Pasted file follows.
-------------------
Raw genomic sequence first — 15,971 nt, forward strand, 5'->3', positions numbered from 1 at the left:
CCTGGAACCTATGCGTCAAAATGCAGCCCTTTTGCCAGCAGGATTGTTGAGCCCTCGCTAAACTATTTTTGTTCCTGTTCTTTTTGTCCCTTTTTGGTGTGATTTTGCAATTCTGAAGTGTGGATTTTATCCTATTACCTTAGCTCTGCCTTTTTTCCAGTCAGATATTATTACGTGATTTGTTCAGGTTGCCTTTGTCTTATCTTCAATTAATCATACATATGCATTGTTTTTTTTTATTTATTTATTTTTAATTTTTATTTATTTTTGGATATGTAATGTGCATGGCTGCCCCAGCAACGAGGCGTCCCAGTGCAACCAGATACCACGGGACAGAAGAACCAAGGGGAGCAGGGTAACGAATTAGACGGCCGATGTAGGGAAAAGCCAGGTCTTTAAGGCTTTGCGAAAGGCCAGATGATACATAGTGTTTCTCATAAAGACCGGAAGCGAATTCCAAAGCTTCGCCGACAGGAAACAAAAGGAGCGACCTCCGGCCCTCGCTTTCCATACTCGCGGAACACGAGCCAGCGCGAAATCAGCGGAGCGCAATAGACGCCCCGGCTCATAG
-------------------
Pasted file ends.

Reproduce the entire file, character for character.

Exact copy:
Raw genomic sequence first — 15,971 nt, forward strand, 5'->3', positions numbered from 1 at the left:
CCTGGAACCTATGCGTCAAAATGCAGCCCTTTTGCCAGCAGGATTGTTGAGCCCTCGCTAAACTATTTTTGTTCCTGTTCTTTTTGTCCCTTTTTGGTGTGATTTTGCAATTCTGAAGTGTGGATTTTATCCTATTACCTTAGCTCTGCCTTTTTTCCAGTCAGATATTATTACGTGATTTGTTCAGGTTGCCTTTGTCTTATCTTCAATTAATCATACATATGCATTGTTTTTTTTTATTTATTTATTTTTAATTTTTATTTATTTTTGGATATGTAATGTGCATGGCTGCCCCAGCAACGAGGCGTCCCAGTGCAACCAGATACCACGGGACAGAAGAACCAAGGGGAGCAGGGTAACGAATTAGACGGCCGATGTAGGGAAAAGCCAGGTCTTTAAGGCTTTGCGAAAGGCCAGATGATACATAGTGTTTCTCATAAAGACCGGAAGCGAATTCCAAAGCTTCGCCGACAGGAAACAAAAGGAGCGACCTCCGGCCCTCGCTTTCCATACTCGCGGAACACGAGCCAGCGCGAAATCAGCGGAGCGCAATAGACGCCCCGGCTCATAG